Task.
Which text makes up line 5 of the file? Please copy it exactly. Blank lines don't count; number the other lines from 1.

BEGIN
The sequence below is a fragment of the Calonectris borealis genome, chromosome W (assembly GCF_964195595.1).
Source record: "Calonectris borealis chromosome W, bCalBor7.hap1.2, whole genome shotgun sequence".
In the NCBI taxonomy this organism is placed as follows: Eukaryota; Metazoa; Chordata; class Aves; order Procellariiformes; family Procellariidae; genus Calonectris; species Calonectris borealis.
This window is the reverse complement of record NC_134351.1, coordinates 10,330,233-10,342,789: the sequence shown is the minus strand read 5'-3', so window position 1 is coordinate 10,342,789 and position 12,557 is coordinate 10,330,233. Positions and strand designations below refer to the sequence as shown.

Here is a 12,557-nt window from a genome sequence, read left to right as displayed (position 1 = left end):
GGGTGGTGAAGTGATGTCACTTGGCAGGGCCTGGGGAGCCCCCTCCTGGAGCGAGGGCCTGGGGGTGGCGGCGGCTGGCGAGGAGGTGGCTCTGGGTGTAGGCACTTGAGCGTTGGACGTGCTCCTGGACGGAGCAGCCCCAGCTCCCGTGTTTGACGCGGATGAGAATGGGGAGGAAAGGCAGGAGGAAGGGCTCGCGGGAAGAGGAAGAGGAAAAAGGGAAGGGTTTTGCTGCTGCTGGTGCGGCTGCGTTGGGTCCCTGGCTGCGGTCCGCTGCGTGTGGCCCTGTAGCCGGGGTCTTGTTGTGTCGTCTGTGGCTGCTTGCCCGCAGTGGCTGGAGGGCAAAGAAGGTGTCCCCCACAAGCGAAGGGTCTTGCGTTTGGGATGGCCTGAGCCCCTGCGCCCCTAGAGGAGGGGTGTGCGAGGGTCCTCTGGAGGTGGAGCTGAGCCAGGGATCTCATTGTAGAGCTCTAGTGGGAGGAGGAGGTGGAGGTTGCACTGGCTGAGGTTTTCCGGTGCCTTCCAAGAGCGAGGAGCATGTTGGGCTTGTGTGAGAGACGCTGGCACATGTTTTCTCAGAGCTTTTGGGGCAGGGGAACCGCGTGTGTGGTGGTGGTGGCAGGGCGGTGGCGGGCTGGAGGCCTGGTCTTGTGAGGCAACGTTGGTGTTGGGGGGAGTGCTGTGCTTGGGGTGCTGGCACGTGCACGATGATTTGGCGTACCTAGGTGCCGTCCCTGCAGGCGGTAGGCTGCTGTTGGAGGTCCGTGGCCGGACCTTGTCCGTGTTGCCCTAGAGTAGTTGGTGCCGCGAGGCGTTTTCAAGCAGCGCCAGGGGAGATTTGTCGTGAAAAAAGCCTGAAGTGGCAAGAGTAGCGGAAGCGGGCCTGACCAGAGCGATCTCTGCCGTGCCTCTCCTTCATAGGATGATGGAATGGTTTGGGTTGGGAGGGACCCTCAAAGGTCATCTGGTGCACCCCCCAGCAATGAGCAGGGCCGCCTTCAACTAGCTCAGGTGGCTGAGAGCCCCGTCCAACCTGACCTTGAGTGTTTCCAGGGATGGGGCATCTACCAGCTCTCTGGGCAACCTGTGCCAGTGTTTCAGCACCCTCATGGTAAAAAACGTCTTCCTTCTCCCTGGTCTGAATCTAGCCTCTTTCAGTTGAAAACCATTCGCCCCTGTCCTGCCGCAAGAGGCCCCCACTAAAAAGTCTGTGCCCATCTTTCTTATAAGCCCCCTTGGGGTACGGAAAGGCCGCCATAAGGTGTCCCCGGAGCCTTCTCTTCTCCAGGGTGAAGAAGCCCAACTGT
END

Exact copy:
Here is a 12,557-nt window from a genome sequence, read left to right as displayed (position 1 = left end):